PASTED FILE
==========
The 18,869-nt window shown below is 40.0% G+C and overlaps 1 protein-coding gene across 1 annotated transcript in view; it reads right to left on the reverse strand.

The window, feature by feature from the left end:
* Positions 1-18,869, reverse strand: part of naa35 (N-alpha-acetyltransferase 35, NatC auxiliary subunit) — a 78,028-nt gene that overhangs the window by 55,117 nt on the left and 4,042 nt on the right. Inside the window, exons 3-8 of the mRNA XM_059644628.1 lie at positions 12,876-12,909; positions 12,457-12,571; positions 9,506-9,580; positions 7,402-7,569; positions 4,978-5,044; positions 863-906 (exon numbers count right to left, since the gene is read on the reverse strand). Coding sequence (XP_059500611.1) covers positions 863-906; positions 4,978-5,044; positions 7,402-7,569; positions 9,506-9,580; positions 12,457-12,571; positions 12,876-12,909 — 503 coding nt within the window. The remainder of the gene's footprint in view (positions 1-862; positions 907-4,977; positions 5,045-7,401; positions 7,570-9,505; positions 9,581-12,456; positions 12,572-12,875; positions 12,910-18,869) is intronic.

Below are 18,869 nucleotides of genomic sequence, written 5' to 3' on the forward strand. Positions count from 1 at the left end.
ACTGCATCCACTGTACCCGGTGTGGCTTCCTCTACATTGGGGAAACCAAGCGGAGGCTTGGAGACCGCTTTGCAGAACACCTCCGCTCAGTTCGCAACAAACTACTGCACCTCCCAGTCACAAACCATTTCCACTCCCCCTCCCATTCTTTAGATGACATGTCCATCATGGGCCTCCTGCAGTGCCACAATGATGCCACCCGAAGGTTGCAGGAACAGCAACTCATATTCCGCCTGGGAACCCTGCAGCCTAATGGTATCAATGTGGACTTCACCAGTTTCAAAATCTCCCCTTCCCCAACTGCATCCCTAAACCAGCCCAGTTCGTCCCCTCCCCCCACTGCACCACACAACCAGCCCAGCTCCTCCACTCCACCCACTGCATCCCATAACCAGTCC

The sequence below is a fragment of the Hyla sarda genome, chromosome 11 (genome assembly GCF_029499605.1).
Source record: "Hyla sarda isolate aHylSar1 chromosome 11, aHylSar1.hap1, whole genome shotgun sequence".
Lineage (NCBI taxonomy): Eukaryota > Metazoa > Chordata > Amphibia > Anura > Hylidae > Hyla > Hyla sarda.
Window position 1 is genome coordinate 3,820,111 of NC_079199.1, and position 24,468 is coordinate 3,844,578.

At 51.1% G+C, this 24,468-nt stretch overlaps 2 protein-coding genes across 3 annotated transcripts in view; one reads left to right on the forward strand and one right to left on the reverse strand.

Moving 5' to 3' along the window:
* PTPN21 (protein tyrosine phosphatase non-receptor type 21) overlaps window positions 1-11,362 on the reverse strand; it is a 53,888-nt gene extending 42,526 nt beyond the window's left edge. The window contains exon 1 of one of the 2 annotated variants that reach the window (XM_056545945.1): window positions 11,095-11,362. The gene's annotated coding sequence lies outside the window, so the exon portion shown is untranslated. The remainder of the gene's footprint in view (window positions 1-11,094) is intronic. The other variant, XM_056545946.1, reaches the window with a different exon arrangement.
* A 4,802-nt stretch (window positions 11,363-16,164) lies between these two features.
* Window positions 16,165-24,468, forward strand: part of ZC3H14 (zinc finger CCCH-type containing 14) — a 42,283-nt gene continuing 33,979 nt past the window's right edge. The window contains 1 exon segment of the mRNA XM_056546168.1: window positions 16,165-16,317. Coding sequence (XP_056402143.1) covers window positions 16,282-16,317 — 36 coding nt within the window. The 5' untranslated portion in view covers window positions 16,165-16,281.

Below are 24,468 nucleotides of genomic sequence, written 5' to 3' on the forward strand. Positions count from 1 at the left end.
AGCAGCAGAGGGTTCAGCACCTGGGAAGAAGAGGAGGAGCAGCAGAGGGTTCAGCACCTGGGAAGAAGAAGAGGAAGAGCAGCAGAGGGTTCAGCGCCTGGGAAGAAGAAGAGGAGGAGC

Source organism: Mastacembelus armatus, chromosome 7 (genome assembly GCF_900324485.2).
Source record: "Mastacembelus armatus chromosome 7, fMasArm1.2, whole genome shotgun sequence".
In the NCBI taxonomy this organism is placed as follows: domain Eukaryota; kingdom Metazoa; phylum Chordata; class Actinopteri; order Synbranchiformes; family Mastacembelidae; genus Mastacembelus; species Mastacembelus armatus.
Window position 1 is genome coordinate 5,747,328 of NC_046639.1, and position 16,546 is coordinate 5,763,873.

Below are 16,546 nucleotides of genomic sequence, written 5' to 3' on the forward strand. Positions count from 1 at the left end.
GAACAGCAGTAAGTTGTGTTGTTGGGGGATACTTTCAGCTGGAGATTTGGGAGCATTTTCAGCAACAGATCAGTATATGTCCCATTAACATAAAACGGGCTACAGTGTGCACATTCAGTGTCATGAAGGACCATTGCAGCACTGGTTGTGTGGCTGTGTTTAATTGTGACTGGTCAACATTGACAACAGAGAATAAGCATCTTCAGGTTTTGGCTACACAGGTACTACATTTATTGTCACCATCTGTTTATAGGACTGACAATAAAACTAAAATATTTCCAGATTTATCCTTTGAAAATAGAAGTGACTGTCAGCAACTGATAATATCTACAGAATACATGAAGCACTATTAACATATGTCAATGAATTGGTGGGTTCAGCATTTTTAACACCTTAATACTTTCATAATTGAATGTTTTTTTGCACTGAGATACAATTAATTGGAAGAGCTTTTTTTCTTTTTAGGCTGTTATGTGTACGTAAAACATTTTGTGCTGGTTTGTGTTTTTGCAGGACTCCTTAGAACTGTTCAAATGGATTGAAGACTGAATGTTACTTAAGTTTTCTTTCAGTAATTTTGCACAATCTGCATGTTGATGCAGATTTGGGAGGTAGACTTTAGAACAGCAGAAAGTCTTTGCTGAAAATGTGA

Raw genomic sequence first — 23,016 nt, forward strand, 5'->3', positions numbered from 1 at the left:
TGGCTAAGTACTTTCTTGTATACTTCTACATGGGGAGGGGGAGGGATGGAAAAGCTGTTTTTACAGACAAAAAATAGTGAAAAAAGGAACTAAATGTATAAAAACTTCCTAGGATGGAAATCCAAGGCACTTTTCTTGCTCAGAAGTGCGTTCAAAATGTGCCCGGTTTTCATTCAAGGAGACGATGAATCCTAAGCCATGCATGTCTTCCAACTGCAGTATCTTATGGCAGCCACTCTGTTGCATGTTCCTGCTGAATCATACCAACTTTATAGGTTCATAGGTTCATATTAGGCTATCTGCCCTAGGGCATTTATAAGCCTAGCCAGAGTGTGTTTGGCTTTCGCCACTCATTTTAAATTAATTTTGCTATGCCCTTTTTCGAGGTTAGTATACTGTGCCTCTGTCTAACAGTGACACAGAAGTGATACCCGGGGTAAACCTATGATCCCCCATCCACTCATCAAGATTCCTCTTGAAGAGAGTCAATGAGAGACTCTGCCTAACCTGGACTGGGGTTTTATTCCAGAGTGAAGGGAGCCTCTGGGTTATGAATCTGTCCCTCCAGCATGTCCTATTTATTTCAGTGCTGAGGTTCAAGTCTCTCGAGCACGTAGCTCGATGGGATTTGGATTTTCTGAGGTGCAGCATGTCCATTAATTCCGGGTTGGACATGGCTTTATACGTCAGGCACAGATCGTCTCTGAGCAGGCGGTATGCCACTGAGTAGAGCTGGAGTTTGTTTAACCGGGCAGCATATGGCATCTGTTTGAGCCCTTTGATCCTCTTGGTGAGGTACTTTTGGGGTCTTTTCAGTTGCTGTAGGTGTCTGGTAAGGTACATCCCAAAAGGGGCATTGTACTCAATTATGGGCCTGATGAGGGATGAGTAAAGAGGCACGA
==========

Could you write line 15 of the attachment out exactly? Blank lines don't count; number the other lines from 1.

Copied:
Below are 24,468 nucleotides of genomic sequence, written 5' to 3' on the forward strand. Positions count from 1 at the left end.